Money changer Money change is only possible in Myanmar. Banks offer to change money, however they only offer rates which are four times below the exchange rate available on the black market. Therefore change your money at the black market or at least in the hotels where they offer better rates than in the banks. When you walk through the streets of Yangon nearly every person on the street will ask you whether you want to change money. However you should prefer to change the money in a shop, for example at the Bogoyke Aung San Market in Yangon. Rates are slightly below those available in the streets, however they will not cheat you and you have enough time to count the several hundreds of Kyat bills.

My Favourites

Most of the tourists restrict their travelling in Myanmar to the top tourist spots Yangon, Lake Inle, Mandalay and Bagan. But apart from these spots there are ven more beautiful parts in Myanmar. Some of them are listed below:

Shewdagon-Pagoda Yangon Shewdagon-Pagoda in Yangon is one of the main attractions and the most important buddhist sanctuary in Myanmar. The pagode with a height of more than 100 metres covered with more than 20 tons of gold is simply breathtaking. The best time to visit the pagoda is the early morning between six and nine o'clock and in the evening between four and seven o'clock. It is worth to go there in the morning and the evening as the pagoda appears in complete different light.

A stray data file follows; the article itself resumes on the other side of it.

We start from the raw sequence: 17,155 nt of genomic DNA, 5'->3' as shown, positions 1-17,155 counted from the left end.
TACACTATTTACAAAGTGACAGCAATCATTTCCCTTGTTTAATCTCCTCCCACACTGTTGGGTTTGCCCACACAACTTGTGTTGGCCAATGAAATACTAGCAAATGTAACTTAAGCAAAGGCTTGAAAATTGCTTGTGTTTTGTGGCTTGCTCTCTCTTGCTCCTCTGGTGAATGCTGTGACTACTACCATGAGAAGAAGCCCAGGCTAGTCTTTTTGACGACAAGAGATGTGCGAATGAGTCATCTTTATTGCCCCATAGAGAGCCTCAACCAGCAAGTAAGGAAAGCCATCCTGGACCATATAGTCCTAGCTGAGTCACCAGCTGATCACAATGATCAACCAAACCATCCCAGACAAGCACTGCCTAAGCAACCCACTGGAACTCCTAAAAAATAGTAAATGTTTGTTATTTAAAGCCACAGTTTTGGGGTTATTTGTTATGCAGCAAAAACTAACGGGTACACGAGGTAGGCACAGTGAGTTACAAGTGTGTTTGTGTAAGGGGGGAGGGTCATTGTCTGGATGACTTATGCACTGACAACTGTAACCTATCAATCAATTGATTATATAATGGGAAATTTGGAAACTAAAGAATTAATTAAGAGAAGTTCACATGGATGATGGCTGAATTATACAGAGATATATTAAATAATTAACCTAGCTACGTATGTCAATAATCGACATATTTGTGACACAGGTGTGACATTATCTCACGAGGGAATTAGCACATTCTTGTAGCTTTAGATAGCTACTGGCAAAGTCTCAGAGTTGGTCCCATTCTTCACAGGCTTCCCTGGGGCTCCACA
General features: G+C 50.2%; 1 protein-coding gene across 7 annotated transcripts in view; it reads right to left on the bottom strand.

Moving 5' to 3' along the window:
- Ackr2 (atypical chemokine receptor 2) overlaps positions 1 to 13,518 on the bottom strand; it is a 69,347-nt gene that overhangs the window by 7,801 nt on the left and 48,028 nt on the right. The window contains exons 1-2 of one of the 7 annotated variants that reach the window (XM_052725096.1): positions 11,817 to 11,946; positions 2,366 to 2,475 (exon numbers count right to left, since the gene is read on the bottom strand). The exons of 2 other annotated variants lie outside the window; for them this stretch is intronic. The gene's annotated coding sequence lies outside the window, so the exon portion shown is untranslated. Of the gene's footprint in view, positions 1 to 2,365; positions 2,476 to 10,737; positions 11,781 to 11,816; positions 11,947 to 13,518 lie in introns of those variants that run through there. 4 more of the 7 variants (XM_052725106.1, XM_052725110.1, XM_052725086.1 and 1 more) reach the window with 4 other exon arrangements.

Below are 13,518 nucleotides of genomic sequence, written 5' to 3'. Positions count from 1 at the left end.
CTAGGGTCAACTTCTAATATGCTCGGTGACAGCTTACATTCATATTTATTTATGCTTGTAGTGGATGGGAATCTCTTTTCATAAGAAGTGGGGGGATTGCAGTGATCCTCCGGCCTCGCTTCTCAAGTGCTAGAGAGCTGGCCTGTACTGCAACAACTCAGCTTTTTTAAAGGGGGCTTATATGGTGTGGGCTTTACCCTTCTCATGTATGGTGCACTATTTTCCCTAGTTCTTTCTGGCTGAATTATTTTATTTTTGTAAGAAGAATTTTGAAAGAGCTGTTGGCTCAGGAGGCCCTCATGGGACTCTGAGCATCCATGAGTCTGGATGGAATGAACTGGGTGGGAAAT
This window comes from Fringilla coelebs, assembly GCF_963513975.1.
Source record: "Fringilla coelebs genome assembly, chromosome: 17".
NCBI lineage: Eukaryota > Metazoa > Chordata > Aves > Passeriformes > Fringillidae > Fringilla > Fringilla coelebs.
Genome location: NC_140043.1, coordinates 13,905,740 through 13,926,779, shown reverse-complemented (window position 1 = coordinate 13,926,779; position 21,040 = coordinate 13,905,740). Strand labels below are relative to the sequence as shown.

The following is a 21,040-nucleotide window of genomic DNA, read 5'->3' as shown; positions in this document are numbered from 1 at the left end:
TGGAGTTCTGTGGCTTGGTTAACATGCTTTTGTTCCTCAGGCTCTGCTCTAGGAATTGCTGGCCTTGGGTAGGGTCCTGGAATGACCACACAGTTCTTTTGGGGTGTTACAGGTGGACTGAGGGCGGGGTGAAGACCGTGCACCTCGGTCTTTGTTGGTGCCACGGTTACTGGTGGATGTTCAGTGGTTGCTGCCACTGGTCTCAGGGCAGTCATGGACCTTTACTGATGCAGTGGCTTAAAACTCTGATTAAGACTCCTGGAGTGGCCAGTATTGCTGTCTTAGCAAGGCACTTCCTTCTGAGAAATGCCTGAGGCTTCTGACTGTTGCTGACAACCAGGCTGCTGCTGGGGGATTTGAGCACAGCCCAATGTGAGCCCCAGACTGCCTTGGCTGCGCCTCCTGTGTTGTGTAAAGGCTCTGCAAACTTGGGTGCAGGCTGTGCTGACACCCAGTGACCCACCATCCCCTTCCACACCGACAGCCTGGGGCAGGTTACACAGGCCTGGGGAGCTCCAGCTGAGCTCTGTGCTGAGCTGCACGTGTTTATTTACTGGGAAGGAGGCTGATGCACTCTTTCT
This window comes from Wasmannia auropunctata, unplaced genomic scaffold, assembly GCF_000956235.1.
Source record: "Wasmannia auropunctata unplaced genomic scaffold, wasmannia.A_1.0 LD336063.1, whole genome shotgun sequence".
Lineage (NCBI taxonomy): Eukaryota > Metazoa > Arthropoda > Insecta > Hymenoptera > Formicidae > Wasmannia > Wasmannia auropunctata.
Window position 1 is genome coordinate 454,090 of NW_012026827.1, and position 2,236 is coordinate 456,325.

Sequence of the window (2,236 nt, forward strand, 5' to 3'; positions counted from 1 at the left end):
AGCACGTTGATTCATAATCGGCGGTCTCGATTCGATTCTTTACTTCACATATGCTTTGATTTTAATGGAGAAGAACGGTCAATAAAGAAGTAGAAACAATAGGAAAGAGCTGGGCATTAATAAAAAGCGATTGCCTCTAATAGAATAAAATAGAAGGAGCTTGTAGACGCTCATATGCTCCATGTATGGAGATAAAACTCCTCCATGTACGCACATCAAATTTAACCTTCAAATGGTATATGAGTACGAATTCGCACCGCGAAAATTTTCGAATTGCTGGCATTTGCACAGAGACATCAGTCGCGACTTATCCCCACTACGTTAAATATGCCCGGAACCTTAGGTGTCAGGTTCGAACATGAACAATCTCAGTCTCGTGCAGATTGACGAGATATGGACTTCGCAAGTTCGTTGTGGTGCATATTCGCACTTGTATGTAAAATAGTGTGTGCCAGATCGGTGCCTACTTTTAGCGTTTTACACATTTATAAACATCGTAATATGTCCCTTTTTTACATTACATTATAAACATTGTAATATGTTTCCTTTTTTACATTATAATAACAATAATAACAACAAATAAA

Round trip West Coast (Taunggok - Sittwe - Mrauk U) This round trip offers you nearly everything. Untouched nature including huge mangrove forests, cultural treasures like the temple ruins of Mrauk U and a close view of the rural life in Myanmar. You will hardly meet any tourists during that trip. Plan at least seven days for the whole trip, 10 days are recommended.
Start your journey with a nightly bus trip from Yangon to Taunggok, a charming small cities with hundreds of old wooden houses surrounded by picturesque rice fields. Three times a week a speed boat departs towards Sittwe. Ask the captain to stay at the upper level, where normally only luggage is stored, by telling him that your seat on board can be resold. From the top you can enjoy the mangroves along the seven hour trip. There's not much to see in Sittwe so take the public boat up the river to Mrauk U. The pleasant journey with hundreds of people and animals on board is a great experience.